- Federal Report Finds Navy Testing Safe for Marine Mammals
- US to Dismantle Vessel Grounded on Philippine Reef
- UK Man Stumbles Upon Ambergris Possibly Worth More Than $100K
The National Marine Fisheries Service (NMFS) is readying to release a report this week whose findings state that the US Navy testing of submarines, torpedoes, and other military systems in the waters off the East Coast will have only a “negligible” impact on marine life. The testing and training plan scheduled to run from 2014 to 2019 includes air-to-surface missile practice, large-caliber gunnery training, and blasting sonar in the water, among other activities. The 2.6 million square miles of ocean that will be used for testing includes the South Florida Ocean Measurement Facility, which runs near shore to 25 miles out, will see an increase in the use of unmanned vehicles, mine countermeasures, and testing of surface and submarine vessels. The report projects marine life losses to include nearly 3,500 individual minke whales and Atlantic spotted and bottlenose dolphins, while 22 million other marine mammals would suffer disruption in their feeding, mating, and migration activities. The report goes on to say that the damage inflicted upon marine life will be minimized as long as the Navy follows safety measures, such as marine mammal protection zones around each ship. However, 20 environmental groups endorsed a letter in July 2012 in opposition to the activities, while senior policy analyst for the National Resources Defense Council Michael Jasny has dismissed the NMFS report, saying that the projections of harm to marine life are grossly understated.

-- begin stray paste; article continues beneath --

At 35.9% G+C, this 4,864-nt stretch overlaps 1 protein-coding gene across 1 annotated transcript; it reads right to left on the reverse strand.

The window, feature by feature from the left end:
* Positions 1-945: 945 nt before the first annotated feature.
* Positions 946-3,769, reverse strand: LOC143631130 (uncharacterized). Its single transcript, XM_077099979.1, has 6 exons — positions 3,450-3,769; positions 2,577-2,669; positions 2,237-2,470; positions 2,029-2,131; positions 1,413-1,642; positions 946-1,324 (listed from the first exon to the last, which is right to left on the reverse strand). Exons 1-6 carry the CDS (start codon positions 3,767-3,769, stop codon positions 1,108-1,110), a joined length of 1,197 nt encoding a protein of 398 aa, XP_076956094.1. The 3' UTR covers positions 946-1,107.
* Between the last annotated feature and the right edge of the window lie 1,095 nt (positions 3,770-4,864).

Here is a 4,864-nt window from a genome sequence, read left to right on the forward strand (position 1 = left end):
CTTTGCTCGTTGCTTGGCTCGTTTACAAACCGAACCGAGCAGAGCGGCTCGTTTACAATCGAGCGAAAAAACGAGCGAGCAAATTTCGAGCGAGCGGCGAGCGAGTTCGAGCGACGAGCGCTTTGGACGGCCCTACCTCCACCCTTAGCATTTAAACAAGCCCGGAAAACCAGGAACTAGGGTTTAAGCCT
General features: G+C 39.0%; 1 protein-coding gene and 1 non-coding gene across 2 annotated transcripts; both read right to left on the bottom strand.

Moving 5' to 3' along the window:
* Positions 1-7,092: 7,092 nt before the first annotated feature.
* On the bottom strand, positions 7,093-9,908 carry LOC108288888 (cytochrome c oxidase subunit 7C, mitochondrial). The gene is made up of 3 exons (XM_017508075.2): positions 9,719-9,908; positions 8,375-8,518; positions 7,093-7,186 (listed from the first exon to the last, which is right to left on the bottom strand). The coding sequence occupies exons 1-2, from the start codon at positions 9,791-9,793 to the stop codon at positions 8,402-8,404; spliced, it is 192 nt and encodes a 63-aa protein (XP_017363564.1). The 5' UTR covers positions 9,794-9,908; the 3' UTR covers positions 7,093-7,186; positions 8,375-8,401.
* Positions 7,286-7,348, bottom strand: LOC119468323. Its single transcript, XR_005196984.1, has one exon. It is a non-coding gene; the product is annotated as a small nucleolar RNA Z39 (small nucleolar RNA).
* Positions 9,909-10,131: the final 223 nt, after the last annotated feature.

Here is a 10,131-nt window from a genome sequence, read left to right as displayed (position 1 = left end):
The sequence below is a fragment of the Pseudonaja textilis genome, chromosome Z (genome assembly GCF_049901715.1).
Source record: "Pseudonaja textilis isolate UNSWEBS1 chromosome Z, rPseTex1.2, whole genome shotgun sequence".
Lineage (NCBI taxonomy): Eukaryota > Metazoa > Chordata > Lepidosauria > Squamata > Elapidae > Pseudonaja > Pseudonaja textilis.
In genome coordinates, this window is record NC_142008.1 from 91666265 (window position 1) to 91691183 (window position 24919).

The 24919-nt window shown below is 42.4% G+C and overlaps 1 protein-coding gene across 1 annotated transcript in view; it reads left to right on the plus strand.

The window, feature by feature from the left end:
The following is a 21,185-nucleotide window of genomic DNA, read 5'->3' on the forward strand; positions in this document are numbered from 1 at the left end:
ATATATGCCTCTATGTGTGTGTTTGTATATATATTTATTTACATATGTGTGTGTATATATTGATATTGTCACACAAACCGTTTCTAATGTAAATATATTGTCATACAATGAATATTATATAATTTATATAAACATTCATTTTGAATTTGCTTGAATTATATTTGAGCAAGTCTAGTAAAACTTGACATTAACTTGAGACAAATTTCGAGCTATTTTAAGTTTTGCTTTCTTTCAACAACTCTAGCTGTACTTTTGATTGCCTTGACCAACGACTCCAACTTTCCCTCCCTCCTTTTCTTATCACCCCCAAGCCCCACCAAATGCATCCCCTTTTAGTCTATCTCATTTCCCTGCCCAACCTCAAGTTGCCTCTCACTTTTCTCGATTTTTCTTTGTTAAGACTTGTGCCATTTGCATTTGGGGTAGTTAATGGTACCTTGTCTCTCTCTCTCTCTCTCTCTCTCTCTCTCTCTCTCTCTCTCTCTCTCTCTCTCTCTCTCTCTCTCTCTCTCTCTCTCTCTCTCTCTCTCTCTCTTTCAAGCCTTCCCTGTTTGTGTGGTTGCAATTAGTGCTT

The US Navy minesweeper vessel that ran aground on the Philippine Tubbataha reef will be dismantled and scrapped, according to a statement issued by Captain Darryn James, spokesperson for the US Pacific fleet. Damage done to the wooden hull and fiberglass coating on the port side of the USS Guardian by corals have rendered the ship irreparable, and plans to lift the vessel off the reef with giant floating cranes were dismissed in favor of dismantling the ship, which Capt. James said was in an effort to minimize further damage done to the reef. However, Filipino environmentalist Lory Tan disagrees, contesting that the month-long dismantling project involves more movement, and could pose a greater risk of damage. Potentially harmful substances have been removed from the vessel, including 15,000 gallons of diesel fuel, 671 gallons of lubricating fuel, and an assortment of paints and solvents in order to avoid polluting the reef. As a result of the incident, militant groups of the Philippines are calling for an end to the Visiting Forces Agreement they have with the US, which allows American forces to conduct annual “war games” with Philippine forces.
A UK man walking his dog along a Morecambe beach stumbled upon a grotesque but highly valuable find: a large piece of ambergris weighing nearly 7 pounds. Ambergris is a substance produced in the digestive system of sperm whales, which is then expelled through the mouth or as fecal matter. Although ambergris smells putrid in its fresh state, as it ages it attains a more earthy, sweet smell that makes it highly prized as an additive in the perfume industry. A French dealer has already offered the man 50,000 Euros, but conducting internet research on ambergris told him it could be worth more than $100,000. He is planning to send a small sample to France to have it verified before he accepts any offers.